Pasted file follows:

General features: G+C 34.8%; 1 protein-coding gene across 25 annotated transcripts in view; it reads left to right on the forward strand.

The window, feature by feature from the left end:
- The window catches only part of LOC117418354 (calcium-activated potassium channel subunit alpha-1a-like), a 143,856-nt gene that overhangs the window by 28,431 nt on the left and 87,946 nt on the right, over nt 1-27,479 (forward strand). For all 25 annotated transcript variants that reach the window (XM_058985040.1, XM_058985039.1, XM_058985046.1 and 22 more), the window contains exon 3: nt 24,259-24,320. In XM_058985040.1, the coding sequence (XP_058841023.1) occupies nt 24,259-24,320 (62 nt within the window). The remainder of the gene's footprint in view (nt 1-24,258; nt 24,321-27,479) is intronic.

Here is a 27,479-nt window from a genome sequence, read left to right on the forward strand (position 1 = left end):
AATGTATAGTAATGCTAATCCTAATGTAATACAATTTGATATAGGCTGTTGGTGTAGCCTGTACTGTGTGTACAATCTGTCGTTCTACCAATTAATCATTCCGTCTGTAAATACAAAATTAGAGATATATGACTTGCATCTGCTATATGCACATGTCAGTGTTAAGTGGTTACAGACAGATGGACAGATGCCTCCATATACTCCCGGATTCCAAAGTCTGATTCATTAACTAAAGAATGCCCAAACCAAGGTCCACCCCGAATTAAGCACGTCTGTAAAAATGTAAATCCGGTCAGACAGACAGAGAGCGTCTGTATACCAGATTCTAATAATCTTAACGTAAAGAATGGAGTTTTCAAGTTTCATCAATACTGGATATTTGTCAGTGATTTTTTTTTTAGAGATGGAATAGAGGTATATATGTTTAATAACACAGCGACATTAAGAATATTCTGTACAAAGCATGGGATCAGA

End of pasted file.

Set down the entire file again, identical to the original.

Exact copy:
General features: G+C 34.8%; 1 protein-coding gene across 25 annotated transcripts in view; it reads left to right on the forward strand.

The window, feature by feature from the left end:
- The window catches only part of LOC117418354 (calcium-activated potassium channel subunit alpha-1a-like), a 143,856-nt gene that overhangs the window by 28,431 nt on the left and 87,946 nt on the right, over nt 1-27,479 (forward strand). For all 25 annotated transcript variants that reach the window (XM_058985040.1, XM_058985039.1, XM_058985046.1 and 22 more), the window contains exon 3: nt 24,259-24,320. In XM_058985040.1, the coding sequence (XP_058841023.1) occupies nt 24,259-24,320 (62 nt within the window). The remainder of the gene's footprint in view (nt 1-24,258; nt 24,321-27,479) is intronic.

Here is a 27,479-nt window from a genome sequence, read left to right on the forward strand (position 1 = left end):
AATGTATAGTAATGCTAATCCTAATGTAATACAATTTGATATAGGCTGTTGGTGTAGCCTGTACTGTGTGTACAATCTGTCGTTCTACCAATTAATCATTCCGTCTGTAAATACAAAATTAGAGATATATGACTTGCATCTGCTATATGCACATGTCAGTGTTAAGTGGTTACAGACAGATGGACAGATGCCTCCATATACTCCCGGATTCCAAAGTCTGATTCATTAACTAAAGAATGCCCAAACCAAGGTCCACCCCGAATTAAGCACGTCTGTAAAAATGTAAATCCGGTCAGACAGACAGAGAGCGTCTGTATACCAGATTCTAATAATCTTAACGTAAAGAATGGAGTTTTCAAGTTTCATCAATACTGGATATTTGTCAGTGATTTTTTTTTTAGAGATGGAATAGAGGTATATATGTTTAATAACACAGCGACATTAAGAATATTCTGTACAAAGCATGGGATCAGA